Following the worldwide Internet protest against SOPA and PIPA on January 18, and the immediate shelving of those bills, many Internet freedom advocates turned their attentions towards the Anti-Counterfeiting Trade Agreement (ACTA).
ACTA is not a law, or a bill like SOPA, rather it’s a trade agreement that attempts to establish international standards for intellectual property rights enforcement, which includes, among many other things, copyright infringement on the Internet.
To be clear, ACTA has already been ratified by the United States. President Obama signed the ACTA treaty on October 1, 2011, and 22 European Union countries signed the agreement three weeks ago, prompting widespread protest in Europe. Despite the European upheaval, ACTA is a done deal in the U.S., which makes it all the more important that Americans understand how it will affect Internet freedom.
Criticism towards ACTA is two-fold. Critics are troubled about how the treaty came to be; negotiated ‘behind closed doors’ with no legislative or judicial oversight, and little to no public conversation or explanation. Opponents are also concerned about the vague and sticky features of the treaty. For example, ACTA criminalizes intellectual property theft across borders and makes ISPs liable for copyright infringements carried out on their networks. This could remove legal safeguards that protect ISPs from the dealings of their users.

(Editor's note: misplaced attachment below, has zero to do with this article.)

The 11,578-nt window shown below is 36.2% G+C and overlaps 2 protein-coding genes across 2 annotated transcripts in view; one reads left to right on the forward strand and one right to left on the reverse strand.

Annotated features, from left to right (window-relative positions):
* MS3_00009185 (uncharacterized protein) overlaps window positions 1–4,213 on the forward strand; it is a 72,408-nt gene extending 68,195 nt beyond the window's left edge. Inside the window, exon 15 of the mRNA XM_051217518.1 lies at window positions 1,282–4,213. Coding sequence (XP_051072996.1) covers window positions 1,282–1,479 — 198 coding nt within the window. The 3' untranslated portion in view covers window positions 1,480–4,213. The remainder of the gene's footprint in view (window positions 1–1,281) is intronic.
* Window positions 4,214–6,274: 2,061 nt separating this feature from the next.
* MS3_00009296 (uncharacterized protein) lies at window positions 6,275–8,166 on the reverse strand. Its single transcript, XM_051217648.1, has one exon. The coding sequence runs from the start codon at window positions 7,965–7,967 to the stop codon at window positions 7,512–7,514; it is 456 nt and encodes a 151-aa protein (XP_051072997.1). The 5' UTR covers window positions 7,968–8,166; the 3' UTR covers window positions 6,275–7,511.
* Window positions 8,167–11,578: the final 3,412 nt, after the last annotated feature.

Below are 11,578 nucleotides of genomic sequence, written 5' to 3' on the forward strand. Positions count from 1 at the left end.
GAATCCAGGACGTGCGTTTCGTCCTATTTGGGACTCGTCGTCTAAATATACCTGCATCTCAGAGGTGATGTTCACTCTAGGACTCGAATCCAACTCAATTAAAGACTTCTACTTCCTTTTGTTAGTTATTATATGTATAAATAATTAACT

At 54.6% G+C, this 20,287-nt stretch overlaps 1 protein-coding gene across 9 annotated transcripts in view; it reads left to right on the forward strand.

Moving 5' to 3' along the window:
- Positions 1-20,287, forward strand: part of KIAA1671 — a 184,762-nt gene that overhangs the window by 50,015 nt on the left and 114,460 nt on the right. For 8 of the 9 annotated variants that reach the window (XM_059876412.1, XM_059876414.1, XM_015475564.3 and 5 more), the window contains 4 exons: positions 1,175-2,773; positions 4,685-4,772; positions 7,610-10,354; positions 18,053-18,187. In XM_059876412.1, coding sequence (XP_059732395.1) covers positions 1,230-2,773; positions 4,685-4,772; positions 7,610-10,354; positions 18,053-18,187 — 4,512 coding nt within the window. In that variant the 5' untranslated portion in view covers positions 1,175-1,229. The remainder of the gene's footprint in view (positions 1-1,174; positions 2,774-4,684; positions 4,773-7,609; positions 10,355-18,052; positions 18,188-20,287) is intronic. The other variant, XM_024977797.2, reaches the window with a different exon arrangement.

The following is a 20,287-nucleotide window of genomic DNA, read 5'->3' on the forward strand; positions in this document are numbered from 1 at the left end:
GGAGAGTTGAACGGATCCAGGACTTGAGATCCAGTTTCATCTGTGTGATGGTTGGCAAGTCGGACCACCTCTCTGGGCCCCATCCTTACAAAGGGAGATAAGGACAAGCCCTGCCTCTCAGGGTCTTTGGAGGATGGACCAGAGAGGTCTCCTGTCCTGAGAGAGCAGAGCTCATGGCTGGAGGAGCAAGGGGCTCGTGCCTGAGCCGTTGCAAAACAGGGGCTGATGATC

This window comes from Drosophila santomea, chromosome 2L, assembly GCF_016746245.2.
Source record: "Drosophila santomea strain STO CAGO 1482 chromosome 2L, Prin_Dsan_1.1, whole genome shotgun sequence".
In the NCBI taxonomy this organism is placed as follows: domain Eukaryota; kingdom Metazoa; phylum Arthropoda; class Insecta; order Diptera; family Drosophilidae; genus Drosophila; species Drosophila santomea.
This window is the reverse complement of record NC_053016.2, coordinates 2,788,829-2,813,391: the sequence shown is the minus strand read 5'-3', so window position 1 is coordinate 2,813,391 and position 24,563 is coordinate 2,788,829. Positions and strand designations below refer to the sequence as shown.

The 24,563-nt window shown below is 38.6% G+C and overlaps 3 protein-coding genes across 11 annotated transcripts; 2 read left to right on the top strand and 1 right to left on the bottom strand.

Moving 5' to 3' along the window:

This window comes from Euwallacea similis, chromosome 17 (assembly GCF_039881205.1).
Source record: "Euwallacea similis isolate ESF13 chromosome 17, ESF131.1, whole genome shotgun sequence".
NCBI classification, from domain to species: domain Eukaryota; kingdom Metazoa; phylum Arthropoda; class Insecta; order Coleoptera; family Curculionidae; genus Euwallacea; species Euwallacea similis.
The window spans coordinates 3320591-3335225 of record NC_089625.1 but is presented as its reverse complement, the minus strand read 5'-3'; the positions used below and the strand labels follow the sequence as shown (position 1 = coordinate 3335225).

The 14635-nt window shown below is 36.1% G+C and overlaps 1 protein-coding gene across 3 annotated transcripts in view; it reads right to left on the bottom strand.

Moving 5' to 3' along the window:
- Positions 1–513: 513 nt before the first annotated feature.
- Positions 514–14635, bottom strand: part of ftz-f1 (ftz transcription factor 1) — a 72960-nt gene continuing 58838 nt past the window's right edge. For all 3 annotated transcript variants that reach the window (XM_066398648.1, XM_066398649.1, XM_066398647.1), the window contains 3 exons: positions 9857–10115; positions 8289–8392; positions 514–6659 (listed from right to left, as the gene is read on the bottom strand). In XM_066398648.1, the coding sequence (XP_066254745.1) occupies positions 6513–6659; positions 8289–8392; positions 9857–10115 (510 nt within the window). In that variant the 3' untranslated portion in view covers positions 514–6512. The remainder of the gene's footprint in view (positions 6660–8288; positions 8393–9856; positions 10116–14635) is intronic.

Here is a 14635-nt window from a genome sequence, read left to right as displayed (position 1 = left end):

Though still an arguable point, ACTA does not change existing U.S. copyright law. It does, however, lock in the law, making future updates extremely difficult, which is worrisome given the rapidly changing Internet and copyright logistics of modern society.
ACTA also expands the scope of U.S. copyright law. For example, in a case where a copyright infringement would normally lead to a private civil suit, ACTA makes the case criminal and prosecutable by the government.
When brushing up on ACTA, also take an interest in the Trans-Pacific Partnership (TPP), which is more restrictive than ACTA and just coming on the scene.